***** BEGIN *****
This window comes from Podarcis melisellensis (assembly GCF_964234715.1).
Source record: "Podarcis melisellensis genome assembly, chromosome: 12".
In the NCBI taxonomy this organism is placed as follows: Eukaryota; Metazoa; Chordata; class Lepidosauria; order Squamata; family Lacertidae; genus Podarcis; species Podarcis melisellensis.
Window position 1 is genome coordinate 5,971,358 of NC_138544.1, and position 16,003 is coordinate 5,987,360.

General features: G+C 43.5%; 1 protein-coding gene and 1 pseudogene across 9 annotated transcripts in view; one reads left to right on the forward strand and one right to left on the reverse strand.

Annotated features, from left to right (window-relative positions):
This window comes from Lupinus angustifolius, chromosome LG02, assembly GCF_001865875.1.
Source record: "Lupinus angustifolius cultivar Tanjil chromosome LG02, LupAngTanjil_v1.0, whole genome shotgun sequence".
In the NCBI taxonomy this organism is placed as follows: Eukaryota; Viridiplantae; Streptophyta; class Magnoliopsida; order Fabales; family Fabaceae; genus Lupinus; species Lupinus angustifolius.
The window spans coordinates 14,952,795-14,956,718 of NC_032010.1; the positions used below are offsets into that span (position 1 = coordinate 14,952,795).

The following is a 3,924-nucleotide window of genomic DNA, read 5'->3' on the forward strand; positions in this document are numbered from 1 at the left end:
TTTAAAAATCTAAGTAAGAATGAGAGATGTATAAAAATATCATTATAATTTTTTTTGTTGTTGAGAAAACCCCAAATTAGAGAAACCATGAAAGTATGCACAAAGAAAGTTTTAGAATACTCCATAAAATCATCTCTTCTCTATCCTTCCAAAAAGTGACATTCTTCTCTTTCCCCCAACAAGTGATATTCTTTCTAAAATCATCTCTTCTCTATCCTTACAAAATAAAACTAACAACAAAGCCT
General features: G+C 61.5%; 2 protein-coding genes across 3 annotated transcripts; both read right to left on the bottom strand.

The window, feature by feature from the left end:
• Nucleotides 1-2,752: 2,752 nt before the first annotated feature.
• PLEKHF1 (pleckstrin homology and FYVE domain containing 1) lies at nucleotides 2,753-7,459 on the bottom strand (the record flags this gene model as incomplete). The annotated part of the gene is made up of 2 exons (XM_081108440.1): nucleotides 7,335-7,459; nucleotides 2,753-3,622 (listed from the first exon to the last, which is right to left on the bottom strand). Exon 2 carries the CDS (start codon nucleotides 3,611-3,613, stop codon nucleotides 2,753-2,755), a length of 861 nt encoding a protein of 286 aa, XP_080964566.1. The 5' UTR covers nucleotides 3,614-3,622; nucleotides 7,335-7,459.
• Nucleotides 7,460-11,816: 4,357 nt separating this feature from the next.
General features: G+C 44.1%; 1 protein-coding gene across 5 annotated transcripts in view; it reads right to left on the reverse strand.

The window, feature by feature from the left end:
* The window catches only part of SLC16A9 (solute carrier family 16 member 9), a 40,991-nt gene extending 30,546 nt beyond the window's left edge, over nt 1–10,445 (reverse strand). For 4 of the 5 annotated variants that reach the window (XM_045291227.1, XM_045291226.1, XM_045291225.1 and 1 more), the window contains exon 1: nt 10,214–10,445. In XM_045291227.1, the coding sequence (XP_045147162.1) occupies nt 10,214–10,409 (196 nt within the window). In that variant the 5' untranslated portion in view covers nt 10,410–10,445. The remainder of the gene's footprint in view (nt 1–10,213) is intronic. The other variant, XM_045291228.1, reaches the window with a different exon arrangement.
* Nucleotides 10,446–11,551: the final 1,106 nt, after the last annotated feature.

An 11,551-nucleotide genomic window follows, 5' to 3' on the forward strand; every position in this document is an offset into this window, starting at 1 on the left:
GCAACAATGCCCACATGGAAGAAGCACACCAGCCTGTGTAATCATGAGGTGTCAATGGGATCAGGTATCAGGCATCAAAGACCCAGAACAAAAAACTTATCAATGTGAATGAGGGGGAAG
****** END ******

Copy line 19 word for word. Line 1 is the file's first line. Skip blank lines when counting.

The window, feature by feature from the left end: